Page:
Instead, I think most progressives would be more inclined to argue that having decisions made by unelected experts is a good thing.

What progressives? Would you name some names?

MernaMoose writes:

Having said all that, I do not aim for a solution that gives ordinary people more voice. Instead, I would like to see ordinary people have more opportunity for exit.

I'd rather see things rearranged so that those who pay the bulk of the government bill, are the ones who get to decide how much government we get and for what purposes.

As in, your vote this year is weighted in proportion to how much (in actual dollars) you paid last year.

If the poorer segments of the US population believed that they could no longer vote themselves free hand outs (at the expense of the rich), the Democratic Party would implode over night. Remember that Obama has ridden on the "we need to spread the wealth around" magic carpet from the beginning.

Your vote, and the amplitude of your voice, should be proportional to how much you contribute to the collective budget.

And get rid of this democracy "experiment". I submit the current state of the US government as proof of failure. Rather than elections (which we know bias politicians in favor of winning votes, no matter what's good for the country), congress and other currently elected positions should be filled by drawing straws. Or a lottery. Or something like a jury duty system.

And of course, you must pay some minimum amount of money in taxes, to be eligible to be appointed to a seat in congress. To be clear, the principle is simple:

Free riders DO NOT get to make the decisions on how much money gets spent on what. The tune is called by those who pay the piper.

Upon which, the government will (we hope) no longer be in the business of shackling "the rich" in order to forcibly transfer some arbitrary fraction of their wealth to "the poor".

Upon which, the need for the exit that Arnold asks for should be greatly reduced.

Of course I could be wrong. But I can't believe that a system such as I'm proposing here wouldn't work at least as well, and probably much better, than the High Definition Surround Sound train wreck we currently have in progress.

MernaMoose writes:

6. The state and large corporations have become mutually dependent.

This deserves to be a whole separate topic in its own right. Philosophy, economics, and legal aspects et al.

You've heard the phrase "death by committee". Corporations are run by committees of very well paid people who have, in today's world, little of no personal stake in the long term consequences of their decisions. They can make one stupid decision after another and they'll still walk away with substantial wealth.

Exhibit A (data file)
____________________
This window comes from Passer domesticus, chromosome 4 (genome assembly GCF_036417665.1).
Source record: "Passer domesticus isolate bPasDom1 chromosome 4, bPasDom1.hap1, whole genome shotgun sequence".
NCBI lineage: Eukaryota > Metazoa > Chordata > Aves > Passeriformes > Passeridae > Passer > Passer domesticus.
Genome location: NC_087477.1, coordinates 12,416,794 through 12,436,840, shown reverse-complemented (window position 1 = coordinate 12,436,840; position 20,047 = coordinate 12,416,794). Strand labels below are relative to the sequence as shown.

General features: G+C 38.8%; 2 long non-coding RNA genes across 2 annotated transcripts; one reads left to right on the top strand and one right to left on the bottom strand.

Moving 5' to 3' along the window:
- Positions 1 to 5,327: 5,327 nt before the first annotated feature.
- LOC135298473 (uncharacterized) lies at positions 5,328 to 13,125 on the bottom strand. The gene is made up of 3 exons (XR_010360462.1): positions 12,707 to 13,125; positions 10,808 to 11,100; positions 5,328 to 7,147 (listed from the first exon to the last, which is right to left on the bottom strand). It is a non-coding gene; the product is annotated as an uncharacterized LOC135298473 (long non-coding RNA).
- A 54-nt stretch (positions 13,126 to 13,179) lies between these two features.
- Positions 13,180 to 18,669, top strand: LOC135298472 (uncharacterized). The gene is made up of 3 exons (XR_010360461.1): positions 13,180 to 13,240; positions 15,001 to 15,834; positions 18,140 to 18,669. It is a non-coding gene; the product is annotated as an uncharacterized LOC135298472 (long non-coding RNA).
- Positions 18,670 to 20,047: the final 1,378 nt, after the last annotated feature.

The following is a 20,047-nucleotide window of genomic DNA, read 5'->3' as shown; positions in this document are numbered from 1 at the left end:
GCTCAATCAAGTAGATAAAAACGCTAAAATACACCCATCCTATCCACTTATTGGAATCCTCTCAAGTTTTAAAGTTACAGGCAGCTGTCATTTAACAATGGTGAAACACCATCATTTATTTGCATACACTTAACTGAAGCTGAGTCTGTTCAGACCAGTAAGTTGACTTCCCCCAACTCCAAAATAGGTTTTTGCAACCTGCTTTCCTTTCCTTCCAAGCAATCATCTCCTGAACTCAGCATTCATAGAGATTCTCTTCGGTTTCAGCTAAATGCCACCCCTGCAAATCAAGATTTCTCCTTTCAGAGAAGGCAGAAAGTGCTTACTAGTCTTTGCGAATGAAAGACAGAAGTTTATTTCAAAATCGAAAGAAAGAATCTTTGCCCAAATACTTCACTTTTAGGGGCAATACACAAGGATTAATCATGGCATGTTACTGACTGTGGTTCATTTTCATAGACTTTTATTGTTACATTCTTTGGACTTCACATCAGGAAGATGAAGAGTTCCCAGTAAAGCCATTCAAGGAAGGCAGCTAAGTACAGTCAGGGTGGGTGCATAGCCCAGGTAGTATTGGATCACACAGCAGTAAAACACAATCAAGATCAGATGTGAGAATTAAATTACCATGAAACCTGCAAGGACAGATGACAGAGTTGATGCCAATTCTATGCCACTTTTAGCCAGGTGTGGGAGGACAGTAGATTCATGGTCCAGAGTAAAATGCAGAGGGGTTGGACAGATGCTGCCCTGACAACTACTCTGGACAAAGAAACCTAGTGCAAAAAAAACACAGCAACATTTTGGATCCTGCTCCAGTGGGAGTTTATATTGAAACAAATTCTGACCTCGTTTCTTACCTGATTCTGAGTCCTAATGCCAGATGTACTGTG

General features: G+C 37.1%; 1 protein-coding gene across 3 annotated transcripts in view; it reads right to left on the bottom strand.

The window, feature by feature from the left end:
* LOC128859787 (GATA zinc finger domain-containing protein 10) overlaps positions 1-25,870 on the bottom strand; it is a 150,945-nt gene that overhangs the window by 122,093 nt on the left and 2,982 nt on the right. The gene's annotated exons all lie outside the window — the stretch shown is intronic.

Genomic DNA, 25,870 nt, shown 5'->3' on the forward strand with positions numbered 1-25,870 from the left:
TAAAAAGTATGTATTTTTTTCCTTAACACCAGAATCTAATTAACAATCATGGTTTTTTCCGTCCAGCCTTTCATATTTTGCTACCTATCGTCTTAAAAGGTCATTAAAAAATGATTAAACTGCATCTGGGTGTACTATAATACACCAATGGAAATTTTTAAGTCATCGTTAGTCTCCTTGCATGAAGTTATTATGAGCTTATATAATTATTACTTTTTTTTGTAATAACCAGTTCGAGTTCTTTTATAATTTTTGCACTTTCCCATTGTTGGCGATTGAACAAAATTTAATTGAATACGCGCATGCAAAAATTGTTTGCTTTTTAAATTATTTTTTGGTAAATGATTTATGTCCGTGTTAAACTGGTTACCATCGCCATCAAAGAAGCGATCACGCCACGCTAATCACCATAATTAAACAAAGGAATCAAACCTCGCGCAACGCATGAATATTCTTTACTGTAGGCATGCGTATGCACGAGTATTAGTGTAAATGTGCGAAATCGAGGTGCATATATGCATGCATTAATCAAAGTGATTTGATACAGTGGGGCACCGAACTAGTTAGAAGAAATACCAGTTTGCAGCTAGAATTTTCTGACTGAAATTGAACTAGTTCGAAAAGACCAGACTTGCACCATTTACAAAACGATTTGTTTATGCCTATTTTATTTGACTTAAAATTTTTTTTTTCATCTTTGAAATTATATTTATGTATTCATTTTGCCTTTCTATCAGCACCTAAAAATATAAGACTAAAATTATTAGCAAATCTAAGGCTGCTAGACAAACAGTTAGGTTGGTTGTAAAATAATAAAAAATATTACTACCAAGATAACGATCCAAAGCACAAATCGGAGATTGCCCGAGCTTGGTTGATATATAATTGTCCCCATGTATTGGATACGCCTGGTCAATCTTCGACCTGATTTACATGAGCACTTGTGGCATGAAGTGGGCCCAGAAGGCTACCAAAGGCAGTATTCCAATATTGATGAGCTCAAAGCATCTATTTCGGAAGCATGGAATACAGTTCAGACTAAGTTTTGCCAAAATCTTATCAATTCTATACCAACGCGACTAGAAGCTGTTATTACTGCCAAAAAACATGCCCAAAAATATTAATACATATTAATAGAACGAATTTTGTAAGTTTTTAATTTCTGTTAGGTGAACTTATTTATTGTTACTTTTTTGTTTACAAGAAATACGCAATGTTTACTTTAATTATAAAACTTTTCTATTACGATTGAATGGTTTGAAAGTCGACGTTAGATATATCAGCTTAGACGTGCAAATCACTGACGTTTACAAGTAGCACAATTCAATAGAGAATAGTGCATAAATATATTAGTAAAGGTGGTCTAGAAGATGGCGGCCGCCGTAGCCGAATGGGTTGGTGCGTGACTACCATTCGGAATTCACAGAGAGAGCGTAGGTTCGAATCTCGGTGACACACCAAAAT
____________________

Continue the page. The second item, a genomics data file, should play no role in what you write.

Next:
One quick example: I see zero push-back from corporation against affirmative action laws today. I have no problem giving people of whatever race etc a fair shot at moving up the ladder but -- you cannot lower the bar on performance standards!

Today, as a consequence of affirmative action, we have utterly incompetent people being promoted into technical positions where things that people's lives depend on get designed. Cars, airplanes, etc.

Corporations today have VPs in charge of imposing affirmative action on their companies. Because the government wants them to and hey, who's going to argue with what the government wants? Not the people who run the corporations.

You can get a corporate board to go along with almost anything these days.

Neal writes:

I agree with most of your points. But is this one simplistic?:

4. Many Congressional districts are non-competitive by design.

If a seat is safe for one party, surely that makes the nomination battle tougher - competition is shifted earlier in the electoral process. I admit ignorance, but given the weaker party system in the US (than the UK) and the primary system, there could still be significant competition for power and ideas in a safe seat?

I'm not saying this is a perfect solution, but I think 1st order analyses of politics can miss important compensatory mechanisms?

stephen writes:

Arnold, you should read this blog post (its short). Good piece on how the bureaucracy runs the federal government, not the people elected. Anyway, I think it compliments your observations of democratic decline.

Ryan writes:


I'm a regular reader of the blog. With regard to the general election, your observations are correct. However, I would argue that some of the points, particularly points 3 and 4 are mitigated a bit by the primary process.